Mission, Vision, and History
To prepare students for university transfer through academically rigorous programs grounded in the liberal arts tradition of William & Mary and to expand access to college credentials through strategic partnerships, specialized programming, and scalable innovation.
As an extension of William & Mary, Richard Bland College is in the vanguard of learning-outcomes based liberal arts education for university transfer and a model for testing and applying outcomes-driven solutions in higher education.
Richard Bland College (“the College” or “RBC”) was established in 1960 by the General Assembly of Virginia as a branch college of The College of William & Mary. The College was named for the Virginia statesman and champion of public rights, Richard Bland. Son and grandson of successful planters, Richard Bland was educated at The College of William & Mary. From 1742 until his death in 1776, he represented the area in which the College is now located, first in the House of Burgesses, and later, with the adoption of a state constitution, in the House of Delegates. He also served as a delegate from Virginia in both the First and Second Continental Congresses. Because of his careful study of the ancient records of the colony, he was respected not only as a political leader, but also as the leading authority on Virginia’s history.
It seems fitting, therefore, that an institution of higher learning located in an area served for so many years by this distinguished Virginia patriot and scholar, should derive its name from one whom Jefferson described as “the most learned and logical man of those who took prominent lead in public affairs.”
Before the Civil War, the property on which the College is now located was a plantation owned by the Gurley family. It became an important part of the Union-occupied territory during the 1864-1865 Siege of Petersburg. The present campus was the scene of two battles during that campaign.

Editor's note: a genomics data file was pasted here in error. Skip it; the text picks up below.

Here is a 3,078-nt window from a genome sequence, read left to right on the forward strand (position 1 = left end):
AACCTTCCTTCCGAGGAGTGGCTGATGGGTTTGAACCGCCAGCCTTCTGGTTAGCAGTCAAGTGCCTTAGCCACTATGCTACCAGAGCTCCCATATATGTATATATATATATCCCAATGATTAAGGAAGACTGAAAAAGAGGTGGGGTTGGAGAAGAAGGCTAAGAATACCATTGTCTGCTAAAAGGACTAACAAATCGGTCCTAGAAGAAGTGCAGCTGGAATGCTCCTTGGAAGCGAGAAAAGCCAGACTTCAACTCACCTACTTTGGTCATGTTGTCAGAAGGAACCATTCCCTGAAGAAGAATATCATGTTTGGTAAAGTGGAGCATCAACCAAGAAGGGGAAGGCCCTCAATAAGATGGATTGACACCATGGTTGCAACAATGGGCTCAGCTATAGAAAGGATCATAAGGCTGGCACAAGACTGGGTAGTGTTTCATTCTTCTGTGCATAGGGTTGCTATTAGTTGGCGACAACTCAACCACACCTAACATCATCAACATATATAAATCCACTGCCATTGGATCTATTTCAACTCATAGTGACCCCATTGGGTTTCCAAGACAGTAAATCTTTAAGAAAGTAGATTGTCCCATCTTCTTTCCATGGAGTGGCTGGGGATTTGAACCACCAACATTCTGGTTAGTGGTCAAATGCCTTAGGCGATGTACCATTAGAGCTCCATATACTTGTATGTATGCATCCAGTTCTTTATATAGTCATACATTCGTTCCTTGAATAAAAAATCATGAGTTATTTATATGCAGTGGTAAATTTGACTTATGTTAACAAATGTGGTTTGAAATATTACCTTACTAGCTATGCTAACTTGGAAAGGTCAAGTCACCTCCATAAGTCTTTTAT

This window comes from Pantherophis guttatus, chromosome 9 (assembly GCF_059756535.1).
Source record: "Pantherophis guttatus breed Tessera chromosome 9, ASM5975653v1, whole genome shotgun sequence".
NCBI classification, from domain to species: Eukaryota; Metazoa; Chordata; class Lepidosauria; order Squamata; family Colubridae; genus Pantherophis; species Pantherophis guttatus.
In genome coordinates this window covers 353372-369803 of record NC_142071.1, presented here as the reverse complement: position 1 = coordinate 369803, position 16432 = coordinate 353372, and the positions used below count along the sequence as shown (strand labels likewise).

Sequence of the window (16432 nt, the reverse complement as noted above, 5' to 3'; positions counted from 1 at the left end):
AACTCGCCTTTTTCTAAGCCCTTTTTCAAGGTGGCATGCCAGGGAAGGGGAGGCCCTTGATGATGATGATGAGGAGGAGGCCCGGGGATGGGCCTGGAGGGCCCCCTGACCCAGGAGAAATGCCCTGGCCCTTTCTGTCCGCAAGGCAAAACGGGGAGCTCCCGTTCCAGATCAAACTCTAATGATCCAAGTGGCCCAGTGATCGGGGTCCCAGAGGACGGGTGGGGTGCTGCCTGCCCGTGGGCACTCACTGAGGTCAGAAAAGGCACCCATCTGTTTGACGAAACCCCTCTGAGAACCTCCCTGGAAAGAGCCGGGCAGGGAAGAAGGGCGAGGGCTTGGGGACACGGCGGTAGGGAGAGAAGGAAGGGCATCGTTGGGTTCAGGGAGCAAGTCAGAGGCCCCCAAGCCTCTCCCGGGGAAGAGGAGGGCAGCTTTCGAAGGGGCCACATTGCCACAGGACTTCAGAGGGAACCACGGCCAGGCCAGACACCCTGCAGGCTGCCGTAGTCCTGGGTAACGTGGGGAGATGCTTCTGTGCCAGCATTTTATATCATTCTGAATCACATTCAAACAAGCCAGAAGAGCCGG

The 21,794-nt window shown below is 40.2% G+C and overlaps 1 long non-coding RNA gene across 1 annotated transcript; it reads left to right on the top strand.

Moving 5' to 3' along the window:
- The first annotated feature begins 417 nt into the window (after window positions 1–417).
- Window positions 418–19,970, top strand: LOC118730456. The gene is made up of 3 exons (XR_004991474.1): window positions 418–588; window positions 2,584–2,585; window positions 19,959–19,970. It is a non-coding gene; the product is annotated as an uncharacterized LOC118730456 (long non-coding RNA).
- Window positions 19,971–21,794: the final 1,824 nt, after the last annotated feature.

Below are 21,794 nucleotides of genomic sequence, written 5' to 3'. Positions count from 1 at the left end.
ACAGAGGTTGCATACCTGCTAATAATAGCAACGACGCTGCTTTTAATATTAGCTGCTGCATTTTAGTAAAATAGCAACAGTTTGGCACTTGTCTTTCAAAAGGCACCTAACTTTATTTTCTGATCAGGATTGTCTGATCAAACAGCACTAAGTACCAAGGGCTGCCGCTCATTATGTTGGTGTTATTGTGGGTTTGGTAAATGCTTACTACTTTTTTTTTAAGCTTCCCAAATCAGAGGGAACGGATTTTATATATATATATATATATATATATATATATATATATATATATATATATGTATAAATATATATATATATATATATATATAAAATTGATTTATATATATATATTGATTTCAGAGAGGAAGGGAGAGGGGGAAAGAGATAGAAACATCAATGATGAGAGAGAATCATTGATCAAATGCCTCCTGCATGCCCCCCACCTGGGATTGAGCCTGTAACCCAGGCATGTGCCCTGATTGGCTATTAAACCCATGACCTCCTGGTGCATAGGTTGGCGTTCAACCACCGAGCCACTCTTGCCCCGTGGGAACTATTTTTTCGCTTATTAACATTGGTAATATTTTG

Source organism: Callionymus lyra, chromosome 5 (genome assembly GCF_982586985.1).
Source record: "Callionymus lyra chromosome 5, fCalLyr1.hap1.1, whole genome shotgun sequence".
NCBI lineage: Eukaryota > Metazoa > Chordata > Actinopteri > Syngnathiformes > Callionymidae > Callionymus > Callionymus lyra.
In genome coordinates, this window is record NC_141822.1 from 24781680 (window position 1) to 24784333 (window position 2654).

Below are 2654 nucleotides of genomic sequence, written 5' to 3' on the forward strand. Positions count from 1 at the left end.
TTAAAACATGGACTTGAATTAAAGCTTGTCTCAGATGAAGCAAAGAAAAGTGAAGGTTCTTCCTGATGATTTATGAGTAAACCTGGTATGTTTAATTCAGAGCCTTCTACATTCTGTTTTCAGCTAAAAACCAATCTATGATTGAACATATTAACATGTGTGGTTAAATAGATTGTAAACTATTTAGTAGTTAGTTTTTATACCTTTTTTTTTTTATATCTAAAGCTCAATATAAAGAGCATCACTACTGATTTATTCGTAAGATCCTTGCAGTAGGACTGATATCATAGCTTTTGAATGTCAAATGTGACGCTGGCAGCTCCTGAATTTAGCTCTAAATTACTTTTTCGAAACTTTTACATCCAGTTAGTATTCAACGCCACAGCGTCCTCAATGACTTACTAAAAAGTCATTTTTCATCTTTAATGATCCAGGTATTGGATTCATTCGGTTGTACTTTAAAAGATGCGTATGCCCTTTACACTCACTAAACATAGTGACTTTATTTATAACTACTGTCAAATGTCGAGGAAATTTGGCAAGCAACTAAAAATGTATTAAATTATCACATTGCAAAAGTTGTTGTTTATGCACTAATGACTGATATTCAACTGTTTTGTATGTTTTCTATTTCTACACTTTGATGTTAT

Shortly before the turn of the century, the Hatcher-Seward family established a dairy and cattle farm on the former Gurley property and constructed two farmhouses. Today they serve as the President’s residence and the Hospitality House.
In the early 1900s, the still-beautiful grove of pecan trees was planted. The farm was used as a work camp for about twenty conscientious objectors during World War I. The Commonwealth of Virginia authorized Central State Hospital to purchase the land in 1932 for use as the Petersburg Training School and Hospital for African-American Youth. That institution was moved in 1959, and the land, still owned by the Commonwealth, became the location for the establishment of Richard Bland College of The College of William & Mary.
Leadership: Under the guidance of Colonel (Ret.) James M. Carson, the former hospital and training facility was transformed into Richard Bland College, and classes were held beginning in 1961. In the late 1960s, Ernst Hall (named for a local business leader influential in the establishment of the college) was added to the original campus. The Student Center/Library building and a gymnasium were constructed in the early 1970s, and with the core of the campus established, Colonel Carson retired as the founding President of the College in 1973.
From 1973 through 1975, Dr. Cornelius Laban, Professor of Biology, Emeritus, served as the Acting President of Richard Bland College.
In 1975, Dr. Clarence Maze succeeded Colonel Carson as Richard Bland College’s second President. During his tenure, Dr. Maze designed and built a water garden that was inspired by Monet’s garden at Giverny in addition to expanding the College’s academic programs and international travel-study offerings. In recognition of his service to the College, the renovated administration building was named Maze Hall upon his retirement in 1996.
In 1996, Dr. James B. McNeer succeeded Dr. Clarence Maze as Richard Bland College’s third President. Dr. McNeer introduced a residential life program and oversaw the completion of the Residential Village in 2008. The Residential Village is comprised of two dormitories, Freedom Hall and Patriot Hall, which together originally housed 250 students. A new Science and Technology Building was added in 2010, and in recognition of his service to the College, the building was named James B. McNeer Hall. Dr. McNeer retired in 2012.
In 2012, Dr. Debbie L. Sydow succeeded Dr. James McNeer as Richard Bland College’s fourth president. Dr. Sydow worked with College stakeholders to develop a far-reaching strategic plan that was approved by the Board of Visitors in 2013; expanded student housing; resurrected intercollegiate athletics; and centralized the Academic Quad on West Campus by re-purposing the former Ernst Hall, which houses state-of-the-art social sciences and humanities classrooms and a 220-seat auditorium.
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